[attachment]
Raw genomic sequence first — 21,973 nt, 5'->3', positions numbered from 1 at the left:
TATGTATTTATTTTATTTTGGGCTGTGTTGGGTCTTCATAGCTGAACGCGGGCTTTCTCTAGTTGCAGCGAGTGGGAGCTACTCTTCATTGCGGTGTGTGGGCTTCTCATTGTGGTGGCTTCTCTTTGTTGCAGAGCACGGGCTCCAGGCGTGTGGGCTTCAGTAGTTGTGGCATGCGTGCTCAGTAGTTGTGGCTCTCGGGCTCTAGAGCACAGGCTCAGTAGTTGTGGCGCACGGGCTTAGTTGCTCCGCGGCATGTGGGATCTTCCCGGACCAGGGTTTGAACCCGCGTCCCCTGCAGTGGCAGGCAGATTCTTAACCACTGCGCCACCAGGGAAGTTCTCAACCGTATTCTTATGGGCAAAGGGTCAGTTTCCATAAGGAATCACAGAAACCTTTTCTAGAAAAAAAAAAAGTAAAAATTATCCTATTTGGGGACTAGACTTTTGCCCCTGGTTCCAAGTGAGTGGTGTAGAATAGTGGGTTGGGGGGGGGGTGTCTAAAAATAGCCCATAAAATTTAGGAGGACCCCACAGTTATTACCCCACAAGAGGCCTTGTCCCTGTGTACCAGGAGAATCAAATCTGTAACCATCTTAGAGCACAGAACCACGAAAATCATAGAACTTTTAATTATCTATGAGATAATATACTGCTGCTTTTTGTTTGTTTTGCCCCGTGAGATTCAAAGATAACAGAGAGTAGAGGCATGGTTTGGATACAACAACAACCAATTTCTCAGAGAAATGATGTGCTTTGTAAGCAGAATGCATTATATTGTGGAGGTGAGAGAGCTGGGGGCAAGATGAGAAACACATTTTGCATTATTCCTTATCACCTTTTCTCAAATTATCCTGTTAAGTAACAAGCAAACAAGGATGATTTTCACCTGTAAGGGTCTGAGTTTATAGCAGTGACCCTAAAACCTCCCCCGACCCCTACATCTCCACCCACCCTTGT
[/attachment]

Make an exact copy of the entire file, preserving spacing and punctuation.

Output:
Raw genomic sequence first — 21,973 nt, 5'->3', positions numbered from 1 at the left:
TATGTATTTATTTTATTTTGGGCTGTGTTGGGTCTTCATAGCTGAACGCGGGCTTTCTCTAGTTGCAGCGAGTGGGAGCTACTCTTCATTGCGGTGTGTGGGCTTCTCATTGTGGTGGCTTCTCTTTGTTGCAGAGCACGGGCTCCAGGCGTGTGGGCTTCAGTAGTTGTGGCATGCGTGCTCAGTAGTTGTGGCTCTCGGGCTCTAGAGCACAGGCTCAGTAGTTGTGGCGCACGGGCTTAGTTGCTCCGCGGCATGTGGGATCTTCCCGGACCAGGGTTTGAACCCGCGTCCCCTGCAGTGGCAGGCAGATTCTTAACCACTGCGCCACCAGGGAAGTTCTCAACCGTATTCTTATGGGCAAAGGGTCAGTTTCCATAAGGAATCACAGAAACCTTTTCTAGAAAAAAAAAAAGTAAAAATTATCCTATTTGGGGACTAGACTTTTGCCCCTGGTTCCAAGTGAGTGGTGTAGAATAGTGGGTTGGGGGGGGGGTGTCTAAAAATAGCCCATAAAATTTAGGAGGACCCCACAGTTATTACCCCACAAGAGGCCTTGTCCCTGTGTACCAGGAGAATCAAATCTGTAACCATCTTAGAGCACAGAACCACGAAAATCATAGAACTTTTAATTATCTATGAGATAATATACTGCTGCTTTTTGTTTGTTTTGCCCCGTGAGATTCAAAGATAACAGAGAGTAGAGGCATGGTTTGGATACAACAACAACCAATTTCTCAGAGAAATGATGTGCTTTGTAAGCAGAATGCATTATATTGTGGAGGTGAGAGAGCTGGGGGCAAGATGAGAAACACATTTTGCATTATTCCTTATCACCTTTTCTCAAATTATCCTGTTAAGTAACAAGCAAACAAGGATGATTTTCACCTGTAAGGGTCTGAGTTTATAGCAGTGACCCTAAAACCTCCCCCGACCCCTACATCTCCACCCACCCTTGT